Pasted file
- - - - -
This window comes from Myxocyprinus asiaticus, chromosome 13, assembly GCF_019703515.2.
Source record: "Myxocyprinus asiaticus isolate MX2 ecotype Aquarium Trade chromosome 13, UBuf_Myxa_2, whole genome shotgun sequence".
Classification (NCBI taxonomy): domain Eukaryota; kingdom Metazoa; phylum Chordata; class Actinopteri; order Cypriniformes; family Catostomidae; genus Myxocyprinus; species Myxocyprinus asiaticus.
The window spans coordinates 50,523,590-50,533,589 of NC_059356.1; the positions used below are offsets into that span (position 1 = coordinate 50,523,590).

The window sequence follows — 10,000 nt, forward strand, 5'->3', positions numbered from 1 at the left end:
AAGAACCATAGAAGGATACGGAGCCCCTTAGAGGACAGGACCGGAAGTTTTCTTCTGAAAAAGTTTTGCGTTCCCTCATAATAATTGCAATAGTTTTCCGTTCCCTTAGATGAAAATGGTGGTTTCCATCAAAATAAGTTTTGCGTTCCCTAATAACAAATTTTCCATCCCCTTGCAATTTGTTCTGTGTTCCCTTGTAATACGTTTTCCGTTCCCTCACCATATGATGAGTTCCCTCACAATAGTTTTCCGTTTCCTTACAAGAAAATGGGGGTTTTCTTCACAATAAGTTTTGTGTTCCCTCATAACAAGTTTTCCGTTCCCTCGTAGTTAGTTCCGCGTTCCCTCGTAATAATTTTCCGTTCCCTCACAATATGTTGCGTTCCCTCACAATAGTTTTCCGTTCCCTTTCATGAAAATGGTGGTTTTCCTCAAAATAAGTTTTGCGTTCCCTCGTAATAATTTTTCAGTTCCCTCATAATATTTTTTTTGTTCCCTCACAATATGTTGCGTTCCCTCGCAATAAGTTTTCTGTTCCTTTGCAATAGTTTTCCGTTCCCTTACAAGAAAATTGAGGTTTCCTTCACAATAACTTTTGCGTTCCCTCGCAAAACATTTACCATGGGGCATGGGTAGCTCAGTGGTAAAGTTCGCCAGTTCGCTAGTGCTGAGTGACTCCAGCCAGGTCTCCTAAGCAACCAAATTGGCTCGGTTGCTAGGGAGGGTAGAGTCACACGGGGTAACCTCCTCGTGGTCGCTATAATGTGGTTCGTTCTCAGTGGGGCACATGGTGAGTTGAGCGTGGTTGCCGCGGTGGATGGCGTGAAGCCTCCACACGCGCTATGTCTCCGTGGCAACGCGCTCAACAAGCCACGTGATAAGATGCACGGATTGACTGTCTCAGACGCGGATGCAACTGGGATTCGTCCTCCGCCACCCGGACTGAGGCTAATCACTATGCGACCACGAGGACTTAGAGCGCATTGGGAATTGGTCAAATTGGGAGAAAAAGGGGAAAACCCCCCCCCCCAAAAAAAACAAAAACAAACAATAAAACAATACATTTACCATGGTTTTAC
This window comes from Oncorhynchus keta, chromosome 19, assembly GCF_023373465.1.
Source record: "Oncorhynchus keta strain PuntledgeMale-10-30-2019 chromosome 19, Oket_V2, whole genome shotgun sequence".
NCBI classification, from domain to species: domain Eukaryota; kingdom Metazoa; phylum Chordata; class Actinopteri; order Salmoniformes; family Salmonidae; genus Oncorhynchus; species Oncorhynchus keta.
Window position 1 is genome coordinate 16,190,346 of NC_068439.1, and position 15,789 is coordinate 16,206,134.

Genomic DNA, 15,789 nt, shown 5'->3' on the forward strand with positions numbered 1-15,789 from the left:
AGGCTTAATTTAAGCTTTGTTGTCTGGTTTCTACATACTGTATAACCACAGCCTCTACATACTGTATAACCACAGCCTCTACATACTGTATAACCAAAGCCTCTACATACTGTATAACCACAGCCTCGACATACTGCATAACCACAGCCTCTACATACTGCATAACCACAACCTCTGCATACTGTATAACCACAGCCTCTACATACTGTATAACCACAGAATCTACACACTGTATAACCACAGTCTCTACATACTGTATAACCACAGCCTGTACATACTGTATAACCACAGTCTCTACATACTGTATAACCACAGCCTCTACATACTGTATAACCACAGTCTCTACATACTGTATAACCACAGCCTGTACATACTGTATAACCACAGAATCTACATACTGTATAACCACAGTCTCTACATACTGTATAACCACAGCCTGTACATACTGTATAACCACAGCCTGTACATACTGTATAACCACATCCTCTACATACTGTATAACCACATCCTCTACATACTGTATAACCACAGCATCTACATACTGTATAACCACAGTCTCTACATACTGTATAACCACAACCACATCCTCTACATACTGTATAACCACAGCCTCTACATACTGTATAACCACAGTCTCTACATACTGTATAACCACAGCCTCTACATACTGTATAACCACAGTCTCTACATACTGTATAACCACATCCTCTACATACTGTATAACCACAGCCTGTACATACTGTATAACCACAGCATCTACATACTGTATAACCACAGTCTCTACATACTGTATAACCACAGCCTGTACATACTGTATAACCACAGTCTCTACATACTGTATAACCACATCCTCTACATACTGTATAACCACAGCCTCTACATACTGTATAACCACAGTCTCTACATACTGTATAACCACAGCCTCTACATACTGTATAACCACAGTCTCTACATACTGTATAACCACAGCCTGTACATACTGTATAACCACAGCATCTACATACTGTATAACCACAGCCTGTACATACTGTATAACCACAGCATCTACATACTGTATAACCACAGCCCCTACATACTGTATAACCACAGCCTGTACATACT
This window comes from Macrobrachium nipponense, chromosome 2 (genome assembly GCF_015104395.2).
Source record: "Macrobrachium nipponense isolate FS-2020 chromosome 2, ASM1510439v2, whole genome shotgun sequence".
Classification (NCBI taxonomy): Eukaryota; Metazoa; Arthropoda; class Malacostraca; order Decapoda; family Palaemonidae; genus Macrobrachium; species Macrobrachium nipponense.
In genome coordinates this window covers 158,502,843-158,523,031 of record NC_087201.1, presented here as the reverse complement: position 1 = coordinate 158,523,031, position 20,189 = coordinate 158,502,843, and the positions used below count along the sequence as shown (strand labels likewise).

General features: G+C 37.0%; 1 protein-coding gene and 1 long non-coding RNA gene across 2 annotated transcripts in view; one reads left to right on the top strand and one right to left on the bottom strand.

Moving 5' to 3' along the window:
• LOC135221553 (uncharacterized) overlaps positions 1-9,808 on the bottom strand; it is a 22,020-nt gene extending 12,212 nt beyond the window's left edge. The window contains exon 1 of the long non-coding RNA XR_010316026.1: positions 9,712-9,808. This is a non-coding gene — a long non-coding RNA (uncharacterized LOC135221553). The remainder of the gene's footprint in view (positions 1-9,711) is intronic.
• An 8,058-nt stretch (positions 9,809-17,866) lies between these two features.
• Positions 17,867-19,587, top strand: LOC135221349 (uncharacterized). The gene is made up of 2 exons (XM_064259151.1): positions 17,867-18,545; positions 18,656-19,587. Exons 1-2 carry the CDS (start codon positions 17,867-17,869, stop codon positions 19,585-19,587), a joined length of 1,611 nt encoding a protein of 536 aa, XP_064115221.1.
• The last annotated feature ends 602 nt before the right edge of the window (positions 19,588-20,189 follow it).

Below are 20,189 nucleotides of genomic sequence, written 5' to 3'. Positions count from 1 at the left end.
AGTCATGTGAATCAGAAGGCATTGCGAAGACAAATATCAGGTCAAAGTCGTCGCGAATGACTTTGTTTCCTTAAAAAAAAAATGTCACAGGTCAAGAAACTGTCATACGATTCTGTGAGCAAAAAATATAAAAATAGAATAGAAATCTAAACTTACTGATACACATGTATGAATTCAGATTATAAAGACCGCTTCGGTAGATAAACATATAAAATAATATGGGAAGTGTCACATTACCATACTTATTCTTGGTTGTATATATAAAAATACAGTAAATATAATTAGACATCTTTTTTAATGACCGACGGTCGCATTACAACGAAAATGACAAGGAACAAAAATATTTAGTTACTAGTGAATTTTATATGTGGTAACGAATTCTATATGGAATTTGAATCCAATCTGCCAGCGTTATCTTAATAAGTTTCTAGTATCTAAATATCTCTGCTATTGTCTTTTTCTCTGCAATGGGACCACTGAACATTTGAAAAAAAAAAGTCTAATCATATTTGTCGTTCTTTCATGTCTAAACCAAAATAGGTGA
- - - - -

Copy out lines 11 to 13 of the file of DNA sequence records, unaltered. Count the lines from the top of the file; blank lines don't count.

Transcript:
Genomic DNA, 15,789 nt, shown 5'->3' on the forward strand with positions numbered 1-15,789 from the left:
AGGCTTAATTTAAGCTTTGTTGTCTGGTTTCTACATACTGTATAACCACAGCCTCTACATACTGTATAACCACAGCCTCTACATACTGTATAACCAAAGCCTCTACATACTGTATAACCACAGCCTCGACATACTGCATAACCACAGCCTCTACATACTGCATAACCACAACCTCTGCATACTGTATAACCACAGCCTCTACATACTGTATAACCACAGAATCTACACACTGTATAACCACAGTCTCTACATACTGTATAACCACAGCCTGTACATACTGTATAACCACAGTCTCTACATACTGTATAACCACAGCCTCTACATACTGTATAACCACAGTCTCTACATACTGTATAACCACAGCCTGTACATACTGTATAACCACAGAATCTACATACTGTATAACCACAGTCTCTACATACTGTATAACCACAGCCTGTACATACTGTATAACCACAGCCTGTACATACTGTATAACCACATCCTCTACATACTGTATAACCACATCCTCTACATACTGTATAACCACAGCATCTACATACTGTATAACCACAGTCTCTACATACTGTATAACCACAACCACATCCTCTACATACTGTATAACCACAGCCTCTACATACTGTATAACCACAGTCTCTACATACTGTATAACCACAGCCTCTACATACTGTATAACCACAGTCTCTACATACTGTATAACCACATCCTCTACATACTGTATAACCACAGCCTGTACATACTGTATAACCACAGCATCTACATACTGTATAACCACAGTCTCTACATACTGTATAACCACAGCCTGTACATACTGTATAACCACAGTCTCTACATACTGTATAACCACATCCTCTACATACTGTATAACCACAGCCTCTACATACTGTATAACCACAGTCTCTACATACTGTATAACCACAGCCTCTACATACTGTATAACCACAGTCTCTACATACTGTATAACCACAGCCTGTACATACTGTATAACCACAGCATCTACATACTGTATAACCACAGCCTGTACATACTGTATAACCACAGCATCTACATACTGTATAACCACAGCCCCTACATACTGTATAACCACAGCCTGTACATACT
This window comes from Macrobrachium nipponense, chromosome 2 (genome assembly GCF_015104395.2).